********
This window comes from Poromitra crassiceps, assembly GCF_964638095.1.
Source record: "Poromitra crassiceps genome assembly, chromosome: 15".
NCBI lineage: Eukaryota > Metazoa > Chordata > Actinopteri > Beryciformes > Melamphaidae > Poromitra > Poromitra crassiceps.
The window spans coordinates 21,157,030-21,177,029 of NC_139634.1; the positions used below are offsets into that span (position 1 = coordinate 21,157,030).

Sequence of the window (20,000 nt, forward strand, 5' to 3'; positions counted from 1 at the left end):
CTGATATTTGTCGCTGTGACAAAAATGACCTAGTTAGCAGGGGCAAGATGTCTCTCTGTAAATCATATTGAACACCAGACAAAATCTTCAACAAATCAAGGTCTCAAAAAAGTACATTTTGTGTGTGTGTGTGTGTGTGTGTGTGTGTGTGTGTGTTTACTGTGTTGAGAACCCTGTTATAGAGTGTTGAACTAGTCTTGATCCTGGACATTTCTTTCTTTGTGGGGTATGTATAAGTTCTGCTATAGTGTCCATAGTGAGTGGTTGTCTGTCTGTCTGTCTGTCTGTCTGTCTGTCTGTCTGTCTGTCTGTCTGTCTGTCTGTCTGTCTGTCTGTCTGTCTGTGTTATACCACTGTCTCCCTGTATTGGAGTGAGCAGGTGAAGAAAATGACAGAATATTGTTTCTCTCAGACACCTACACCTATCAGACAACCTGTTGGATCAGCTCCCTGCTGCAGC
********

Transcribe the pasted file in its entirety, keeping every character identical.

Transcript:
This window comes from Poromitra crassiceps, assembly GCF_964638095.1.
Source record: "Poromitra crassiceps genome assembly, chromosome: 15".
NCBI lineage: Eukaryota > Metazoa > Chordata > Actinopteri > Beryciformes > Melamphaidae > Poromitra > Poromitra crassiceps.
The window spans coordinates 21,157,030-21,177,029 of NC_139634.1; the positions used below are offsets into that span (position 1 = coordinate 21,157,030).

Sequence of the window (20,000 nt, forward strand, 5' to 3'; positions counted from 1 at the left end):
CTGATATTTGTCGCTGTGACAAAAATGACCTAGTTAGCAGGGGCAAGATGTCTCTCTGTAAATCATATTGAACACCAGACAAAATCTTCAACAAATCAAGGTCTCAAAAAAGTACATTTTGTGTGTGTGTGTGTGTGTGTGTGTGTGTGTGTGTGTTTACTGTGTTGAGAACCCTGTTATAGAGTGTTGAACTAGTCTTGATCCTGGACATTTCTTTCTTTGTGGGGTATGTATAAGTTCTGCTATAGTGTCCATAGTGAGTGGTTGTCTGTCTGTCTGTCTGTCTGTCTGTCTGTCTGTCTGTCTGTCTGTCTGTCTGTCTGTCTGTCTGTCTGTCTGTCTGTGTTATACCACTGTCTCCCTGTATTGGAGTGAGCAGGTGAAGAAAATGACAGAATATTGTTTCTCTCAGACACCTACACCTATCAGACAACCTGTTGGATCAGCTCCCTGCTGCAGC